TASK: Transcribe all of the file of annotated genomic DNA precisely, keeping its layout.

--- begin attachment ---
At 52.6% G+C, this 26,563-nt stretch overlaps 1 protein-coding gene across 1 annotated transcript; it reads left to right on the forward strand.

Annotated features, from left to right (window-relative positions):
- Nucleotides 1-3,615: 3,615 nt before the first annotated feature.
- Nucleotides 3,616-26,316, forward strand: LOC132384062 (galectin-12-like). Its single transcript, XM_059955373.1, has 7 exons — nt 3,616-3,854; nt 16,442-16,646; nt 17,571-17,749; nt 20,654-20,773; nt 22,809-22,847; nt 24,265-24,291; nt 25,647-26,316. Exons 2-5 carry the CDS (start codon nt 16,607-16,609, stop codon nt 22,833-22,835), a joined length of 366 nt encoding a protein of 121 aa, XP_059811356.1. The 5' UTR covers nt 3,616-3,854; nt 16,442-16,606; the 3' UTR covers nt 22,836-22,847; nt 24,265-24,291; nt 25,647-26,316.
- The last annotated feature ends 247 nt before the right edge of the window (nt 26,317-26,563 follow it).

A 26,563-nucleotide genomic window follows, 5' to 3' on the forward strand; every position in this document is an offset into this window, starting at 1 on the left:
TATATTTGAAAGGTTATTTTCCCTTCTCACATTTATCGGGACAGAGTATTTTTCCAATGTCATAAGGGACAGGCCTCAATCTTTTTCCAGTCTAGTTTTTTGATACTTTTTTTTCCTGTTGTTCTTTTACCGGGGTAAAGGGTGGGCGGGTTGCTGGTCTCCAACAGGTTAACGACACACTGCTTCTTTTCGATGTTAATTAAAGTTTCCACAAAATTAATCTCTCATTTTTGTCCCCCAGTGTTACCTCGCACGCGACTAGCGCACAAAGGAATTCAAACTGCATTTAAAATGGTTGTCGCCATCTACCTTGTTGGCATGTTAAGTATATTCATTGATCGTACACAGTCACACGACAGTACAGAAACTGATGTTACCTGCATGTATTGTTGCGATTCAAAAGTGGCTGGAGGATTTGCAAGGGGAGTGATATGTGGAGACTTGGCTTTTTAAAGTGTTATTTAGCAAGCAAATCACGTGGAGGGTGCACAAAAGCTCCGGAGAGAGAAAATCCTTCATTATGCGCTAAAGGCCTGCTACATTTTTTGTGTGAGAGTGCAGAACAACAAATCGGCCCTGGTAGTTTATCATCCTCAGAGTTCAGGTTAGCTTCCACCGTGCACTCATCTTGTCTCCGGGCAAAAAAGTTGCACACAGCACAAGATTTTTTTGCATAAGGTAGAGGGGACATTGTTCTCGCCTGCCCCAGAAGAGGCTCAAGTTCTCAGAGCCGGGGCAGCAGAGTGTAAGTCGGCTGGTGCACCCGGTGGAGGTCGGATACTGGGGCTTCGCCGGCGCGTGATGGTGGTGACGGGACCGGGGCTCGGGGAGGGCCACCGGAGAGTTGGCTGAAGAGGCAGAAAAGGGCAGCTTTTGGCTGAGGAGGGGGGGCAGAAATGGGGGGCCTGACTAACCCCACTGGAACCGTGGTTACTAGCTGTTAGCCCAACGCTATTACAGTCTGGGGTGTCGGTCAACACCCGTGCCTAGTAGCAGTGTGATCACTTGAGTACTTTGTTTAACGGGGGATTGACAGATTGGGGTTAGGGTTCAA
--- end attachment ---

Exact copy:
At 52.6% G+C, this 26,563-nt stretch overlaps 1 protein-coding gene across 1 annotated transcript; it reads left to right on the forward strand.

Annotated features, from left to right (window-relative positions):
- Nucleotides 1-3,615: 3,615 nt before the first annotated feature.
- Nucleotides 3,616-26,316, forward strand: LOC132384062 (galectin-12-like). Its single transcript, XM_059955373.1, has 7 exons — nt 3,616-3,854; nt 16,442-16,646; nt 17,571-17,749; nt 20,654-20,773; nt 22,809-22,847; nt 24,265-24,291; nt 25,647-26,316. Exons 2-5 carry the CDS (start codon nt 16,607-16,609, stop codon nt 22,833-22,835), a joined length of 366 nt encoding a protein of 121 aa, XP_059811356.1. The 5' UTR covers nt 3,616-3,854; nt 16,442-16,606; the 3' UTR covers nt 22,836-22,847; nt 24,265-24,291; nt 25,647-26,316.
- The last annotated feature ends 247 nt before the right edge of the window (nt 26,317-26,563 follow it).

A 26,563-nucleotide genomic window follows, 5' to 3' on the forward strand; every position in this document is an offset into this window, starting at 1 on the left:
TATATTTGAAAGGTTATTTTCCCTTCTCACATTTATCGGGACAGAGTATTTTTCCAATGTCATAAGGGACAGGCCTCAATCTTTTTCCAGTCTAGTTTTTTGATACTTTTTTTTCCTGTTGTTCTTTTACCGGGGTAAAGGGTGGGCGGGTTGCTGGTCTCCAACAGGTTAACGACACACTGCTTCTTTTCGATGTTAATTAAAGTTTCCACAAAATTAATCTCTCATTTTTGTCCCCCAGTGTTACCTCGCACGCGACTAGCGCACAAAGGAATTCAAACTGCATTTAAAATGGTTGTCGCCATCTACCTTGTTGGCATGTTAAGTATATTCATTGATCGTACACAGTCACACGACAGTACAGAAACTGATGTTACCTGCATGTATTGTTGCGATTCAAAAGTGGCTGGAGGATTTGCAAGGGGAGTGATATGTGGAGACTTGGCTTTTTAAAGTGTTATTTAGCAAGCAAATCACGTGGAGGGTGCACAAAAGCTCCGGAGAGAGAAAATCCTTCATTATGCGCTAAAGGCCTGCTACATTTTTTGTGTGAGAGTGCAGAACAACAAATCGGCCCTGGTAGTTTATCATCCTCAGAGTTCAGGTTAGCTTCCACCGTGCACTCATCTTGTCTCCGGGCAAAAAAGTTGCACACAGCACAAGATTTTTTTGCATAAGGTAGAGGGGACATTGTTCTCGCCTGCCCCAGAAGAGGCTCAAGTTCTCAGAGCCGGGGCAGCAGAGTGTAAGTCGGCTGGTGCACCCGGTGGAGGTCGGATACTGGGGCTTCGCCGGCGCGTGATGGTGGTGACGGGACCGGGGCTCGGGGAGGGCCACCGGAGAGTTGGCTGAAGAGGCAGAAAAGGGCAGCTTTTGGCTGAGGAGGGGGGGCAGAAATGGGGGGCCTGACTAACCCCACTGGAACCGTGGTTACTAGCTGTTAGCCCAACGCTATTACAGTCTGGGGTGTCGGTCAACACCCGTGCCTAGTAGCAGTGTGATCACTTGAGTACTTTGTTTAACGGGGGATTGACAGATTGGGGTTAGGGTTCAA